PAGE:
Amazing Race has its lowest-rated finale ever

The Amazing Race‘s two-hour finale was the lowest-rated final episode in its 18 seasons, though it did do well against its competition, which may be all that matters.

CBS said in a press release that the show “was first in viewers (8.91m), adults 25-54 (3.3/08) and tied for first in adults 18-49 (2.5/07, with both ABC and FOX).” However, as TV By the Numbers notes, it was “down 4% from last week to its lowest rating finale ever.”

More interesting to me is what Nielsen data compiled by TV By the Numbers shows: the episode actually lost viewers over time. It started with 9.162 million at 8 p.m., dropped to 8.855 at 8:30, dropped another half-million in the 9 p.m. half-hour to 8.393 million, and rebounded in the final half-hour to 9.241 million viewers who tuned in just to see who won.

While some jump can be expected during a reality series’ final moments, it seems like people were too bored to watch the entire two-hour episode. I’d hope that–and the lowest-ever ratings–prompt the producers and CBS to shake things up and try something new for the 19th season. Or they can just keep slipping away from the high standards that brought the show to our attention in the first place.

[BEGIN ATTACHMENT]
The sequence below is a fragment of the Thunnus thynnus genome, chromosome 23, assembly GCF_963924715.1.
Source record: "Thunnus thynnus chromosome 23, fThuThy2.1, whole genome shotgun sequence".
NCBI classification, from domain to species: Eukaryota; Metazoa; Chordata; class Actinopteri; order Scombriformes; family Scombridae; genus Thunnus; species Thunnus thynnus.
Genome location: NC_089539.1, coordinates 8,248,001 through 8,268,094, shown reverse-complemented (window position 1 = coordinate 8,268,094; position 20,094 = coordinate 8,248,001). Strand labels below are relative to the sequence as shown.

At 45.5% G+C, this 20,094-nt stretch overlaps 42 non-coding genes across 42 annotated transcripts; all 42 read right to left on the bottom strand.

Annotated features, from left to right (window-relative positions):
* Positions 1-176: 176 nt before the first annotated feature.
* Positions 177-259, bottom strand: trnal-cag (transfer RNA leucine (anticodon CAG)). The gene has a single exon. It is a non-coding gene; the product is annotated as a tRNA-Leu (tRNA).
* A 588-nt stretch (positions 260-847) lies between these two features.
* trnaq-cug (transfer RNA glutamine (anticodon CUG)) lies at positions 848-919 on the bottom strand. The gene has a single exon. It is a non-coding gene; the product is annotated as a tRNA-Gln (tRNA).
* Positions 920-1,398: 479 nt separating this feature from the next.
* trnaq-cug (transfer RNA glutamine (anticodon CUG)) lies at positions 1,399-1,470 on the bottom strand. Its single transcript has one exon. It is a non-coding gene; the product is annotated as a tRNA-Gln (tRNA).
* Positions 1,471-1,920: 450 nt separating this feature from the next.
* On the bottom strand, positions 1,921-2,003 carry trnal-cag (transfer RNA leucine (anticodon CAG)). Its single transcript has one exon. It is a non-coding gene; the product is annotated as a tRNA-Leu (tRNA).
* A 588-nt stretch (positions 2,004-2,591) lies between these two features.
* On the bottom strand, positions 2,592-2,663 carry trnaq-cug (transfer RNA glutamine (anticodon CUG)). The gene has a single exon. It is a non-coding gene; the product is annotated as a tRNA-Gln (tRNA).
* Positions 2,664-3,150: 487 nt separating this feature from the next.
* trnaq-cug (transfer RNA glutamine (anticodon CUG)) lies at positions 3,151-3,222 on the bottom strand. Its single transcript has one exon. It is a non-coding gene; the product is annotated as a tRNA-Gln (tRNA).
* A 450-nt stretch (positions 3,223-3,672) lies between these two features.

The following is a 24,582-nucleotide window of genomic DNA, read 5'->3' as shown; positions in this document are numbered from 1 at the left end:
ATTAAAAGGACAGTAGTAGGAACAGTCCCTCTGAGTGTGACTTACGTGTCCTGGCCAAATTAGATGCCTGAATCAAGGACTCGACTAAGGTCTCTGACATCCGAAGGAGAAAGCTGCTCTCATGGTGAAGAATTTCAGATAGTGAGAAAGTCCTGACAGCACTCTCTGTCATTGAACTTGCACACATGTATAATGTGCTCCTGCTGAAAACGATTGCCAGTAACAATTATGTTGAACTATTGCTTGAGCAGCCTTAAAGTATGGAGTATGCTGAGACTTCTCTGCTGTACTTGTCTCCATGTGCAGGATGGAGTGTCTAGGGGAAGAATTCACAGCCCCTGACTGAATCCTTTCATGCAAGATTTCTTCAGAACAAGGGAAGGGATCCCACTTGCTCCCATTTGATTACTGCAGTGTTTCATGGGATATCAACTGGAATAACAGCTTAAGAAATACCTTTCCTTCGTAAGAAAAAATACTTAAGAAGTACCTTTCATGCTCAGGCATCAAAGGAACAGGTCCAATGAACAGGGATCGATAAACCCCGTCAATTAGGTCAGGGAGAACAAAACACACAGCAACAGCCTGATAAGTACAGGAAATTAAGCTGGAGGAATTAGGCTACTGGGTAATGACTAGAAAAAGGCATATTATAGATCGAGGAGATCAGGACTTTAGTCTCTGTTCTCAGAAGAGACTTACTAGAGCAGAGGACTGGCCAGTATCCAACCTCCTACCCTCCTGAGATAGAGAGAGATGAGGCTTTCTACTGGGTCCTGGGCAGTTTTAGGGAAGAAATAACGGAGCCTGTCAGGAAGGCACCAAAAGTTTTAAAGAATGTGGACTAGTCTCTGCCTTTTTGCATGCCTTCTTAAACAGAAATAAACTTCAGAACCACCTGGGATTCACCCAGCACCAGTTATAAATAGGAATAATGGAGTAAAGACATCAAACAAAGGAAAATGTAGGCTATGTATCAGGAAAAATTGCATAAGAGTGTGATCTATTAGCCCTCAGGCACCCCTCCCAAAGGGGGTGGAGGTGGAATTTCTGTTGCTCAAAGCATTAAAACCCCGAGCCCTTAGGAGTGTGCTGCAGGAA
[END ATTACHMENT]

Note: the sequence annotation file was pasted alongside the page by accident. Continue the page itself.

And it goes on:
The Sing-Off loses its star

Ben Folds

NBC's super-fun December a capella singing competition The Sing-Off is returning, but without its star judge, Ben Folds, and only as a two-hour special. Those are really depressing changes for a series that proved itself to be a super-fun show when it returned last December.

A film director talks about becoming a reality TV character

Anna Martemucci

What is it like to have your life turned into reality TV? Director Anna Martemucci, one of the two directors featured on Starz' exceptional reality series, talks about that, the competition, and her collaboration with her husband and brother-in-law.

Plus: How the show's producers tried to keep the $250,000 competition fair.

about the writer

Andy Dehnart is a journalist who has covered reality television for more than 15 years and created reality blurred in 2000. A member of the Television Critics Association, his writing and criticism about television, culture, and media has appeared on NPR and in Playboy, Buzzfeed, and many other publications. Andy, 36, also directs the journalism program at Stetson University in Florida, where he teaches creative nonfiction and journalism. He has an M.F.A. in nonfiction writing and literature from Bennington College. More about reality blurred and Andy.